Reggae-fyin'

Video producers spend big bucks to promote the Jamaican beat

"It was important," he adds, "that the shoot have a big budget so we could get that across."

Around 10 p.m., the money is really rumbling along at Sundays on the Bay. It's the final party scene, and the shoot is building to a climax. The extras, some dressed in bikini tops with less support than you'd find at a Bob Graham presidential rally, are hot and sweaty in the warmth of the klieg lights. Jamaican-born Togetherness Records President Christopher Kerr, looking like one of the kids in a gray T-shirt and casual jeans, has found his way into the mangle of dancers. "This," he instructs the girls "is how you wind." He gets low to the ground, his waist moving in slow hula-like circles. His wife, Allison, watching from the sideline, smiles. "Good. Let him be in the shoot," she says. "For the amount of money he's put into this thing, he should be in every scene."

Anthony B, backed up at the spin table by a group of Fort Lauderdale-based reggae artists, tells the room, in his mellow manner, that "you've got to have a queen if you are a king." His queen, though, is no longer looking so happy about her royal status. Baxter massages her temples as she attempts to stand upright in her pointed heels. A photographer asks her to smile, and she clenches her teeth in response. She's not the only one feeling the heat. At each pause, murmuring choruses of "Are we done yet?" clog the air. Relatives of the cast and crew keep checking their watches. Set designers, key grips, agents, and makeup artists sit with their backs slumped against the wall. It's been a long two days for everyone.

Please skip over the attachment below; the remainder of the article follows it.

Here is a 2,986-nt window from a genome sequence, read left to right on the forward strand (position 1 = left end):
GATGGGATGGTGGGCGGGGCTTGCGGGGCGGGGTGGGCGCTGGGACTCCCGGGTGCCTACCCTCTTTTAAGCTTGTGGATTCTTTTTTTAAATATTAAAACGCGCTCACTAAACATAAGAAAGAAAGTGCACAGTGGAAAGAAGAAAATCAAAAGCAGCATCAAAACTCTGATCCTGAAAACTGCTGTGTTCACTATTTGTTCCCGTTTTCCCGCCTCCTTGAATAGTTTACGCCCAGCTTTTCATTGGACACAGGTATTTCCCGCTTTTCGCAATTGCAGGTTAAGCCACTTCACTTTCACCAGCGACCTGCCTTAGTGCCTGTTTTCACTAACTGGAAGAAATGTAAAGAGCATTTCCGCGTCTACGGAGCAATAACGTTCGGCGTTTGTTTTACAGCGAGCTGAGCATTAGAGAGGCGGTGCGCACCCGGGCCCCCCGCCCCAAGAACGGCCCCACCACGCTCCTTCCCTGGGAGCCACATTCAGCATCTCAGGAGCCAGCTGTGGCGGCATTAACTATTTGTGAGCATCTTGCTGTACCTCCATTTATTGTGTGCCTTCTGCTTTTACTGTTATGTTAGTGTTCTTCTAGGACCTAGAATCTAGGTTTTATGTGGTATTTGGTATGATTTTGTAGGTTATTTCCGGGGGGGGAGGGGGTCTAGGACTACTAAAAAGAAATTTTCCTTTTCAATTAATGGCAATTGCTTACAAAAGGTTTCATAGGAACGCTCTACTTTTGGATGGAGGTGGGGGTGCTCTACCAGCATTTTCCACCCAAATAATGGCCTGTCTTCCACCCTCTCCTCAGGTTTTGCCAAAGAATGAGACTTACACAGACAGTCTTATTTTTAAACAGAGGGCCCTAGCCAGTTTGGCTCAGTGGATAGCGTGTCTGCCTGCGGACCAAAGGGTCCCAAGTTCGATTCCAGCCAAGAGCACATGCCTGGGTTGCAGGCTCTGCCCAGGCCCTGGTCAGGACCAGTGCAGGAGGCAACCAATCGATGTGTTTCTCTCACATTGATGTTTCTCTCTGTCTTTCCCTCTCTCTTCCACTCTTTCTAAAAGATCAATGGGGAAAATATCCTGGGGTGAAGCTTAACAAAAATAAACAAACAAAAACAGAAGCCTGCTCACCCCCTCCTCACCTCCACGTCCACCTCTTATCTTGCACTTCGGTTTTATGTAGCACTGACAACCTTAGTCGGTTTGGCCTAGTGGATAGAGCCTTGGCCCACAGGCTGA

Ready when you are, Mr. B: Dancers wait to go on.
Colby Katz
Ready when you are, Mr. B: Dancers wait to go on.
Anthony B gets down with lead dancer Esther Baxter.
Colby Katz
Anthony B gets down with lead dancer Esther Baxter.

Finally, at 11 o'clock, an hour past the scheduled deadline, Dayo calls it a wrap. The announcement is greeted with cheers and air kisses. In a matter of moments, the set clears as extras gather their clothes and hobble home.

Anthony B, still as vibrant and lively as a Coke commercial, wants to know when the afterparty begins.


Dayo and Green's master plan clearly has a ways to go. At the end of the dock, across from the riverside café and bar where the shoot is wrapping up, Jon W. Burke, a Miami-based attorney, is about to load onto his yacht. In casual sandals, khaki shorts, a black Tommy Bahamas button-up shirt, and thin gold-framed glasses, the lawyer, who has an American-flag graphic scanned onto his business card, stares through his binoculars at the final party scene.

"Why," he asks, "are those people wearing towels over their heads? And what kind of Afro is that? Is this some kind of P. Diddy shoot?"

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